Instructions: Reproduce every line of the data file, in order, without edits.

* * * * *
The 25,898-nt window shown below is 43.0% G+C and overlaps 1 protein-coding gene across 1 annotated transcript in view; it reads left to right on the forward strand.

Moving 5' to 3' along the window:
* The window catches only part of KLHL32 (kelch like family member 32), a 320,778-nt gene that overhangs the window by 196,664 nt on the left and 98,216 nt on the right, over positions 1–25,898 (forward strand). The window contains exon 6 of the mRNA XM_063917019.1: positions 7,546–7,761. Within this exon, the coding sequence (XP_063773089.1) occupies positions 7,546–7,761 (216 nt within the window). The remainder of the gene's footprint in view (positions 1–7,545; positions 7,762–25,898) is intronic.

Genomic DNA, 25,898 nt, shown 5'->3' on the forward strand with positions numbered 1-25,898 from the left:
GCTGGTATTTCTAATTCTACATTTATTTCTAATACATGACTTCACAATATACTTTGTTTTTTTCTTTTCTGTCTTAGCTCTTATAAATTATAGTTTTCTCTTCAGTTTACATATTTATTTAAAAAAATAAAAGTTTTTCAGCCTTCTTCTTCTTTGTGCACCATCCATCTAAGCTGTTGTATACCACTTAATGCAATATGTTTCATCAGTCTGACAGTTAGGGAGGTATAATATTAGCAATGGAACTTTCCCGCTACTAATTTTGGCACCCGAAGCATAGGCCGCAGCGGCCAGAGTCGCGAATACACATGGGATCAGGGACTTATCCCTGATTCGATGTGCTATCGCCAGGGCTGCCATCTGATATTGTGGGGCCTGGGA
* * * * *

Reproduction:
The 25,898-nt window shown below is 43.0% G+C and overlaps 1 protein-coding gene across 1 annotated transcript in view; it reads left to right on the forward strand.

Moving 5' to 3' along the window:
* The window catches only part of KLHL32 (kelch like family member 32), a 320,778-nt gene that overhangs the window by 196,664 nt on the left and 98,216 nt on the right, over positions 1–25,898 (forward strand). The window contains exon 6 of the mRNA XM_063917019.1: positions 7,546–7,761. Within this exon, the coding sequence (XP_063773089.1) occupies positions 7,546–7,761 (216 nt within the window). The remainder of the gene's footprint in view (positions 1–7,545; positions 7,762–25,898) is intronic.

Genomic DNA, 25,898 nt, shown 5'->3' on the forward strand with positions numbered 1-25,898 from the left:
GCTGGTATTTCTAATTCTACATTTATTTCTAATACATGACTTCACAATATACTTTGTTTTTTTCTTTTCTGTCTTAGCTCTTATAAATTATAGTTTTCTCTTCAGTTTACATATTTATTTAAAAAAATAAAAGTTTTTCAGCCTTCTTCTTCTTTGTGCACCATCCATCTAAGCTGTTGTATACCACTTAATGCAATATGTTTCATCAGTCTGACAGTTAGGGAGGTATAATATTAGCAATGGAACTTTCCCGCTACTAATTTTGGCACCCGAAGCATAGGCCGCAGCGGCCAGAGTCGCGAATACACATGGGATCAGGGACTTATCCCTGATTCGATGTGCTATCGCCAGGGCTGCCATCTGATATTGTGGGGCCTGGGA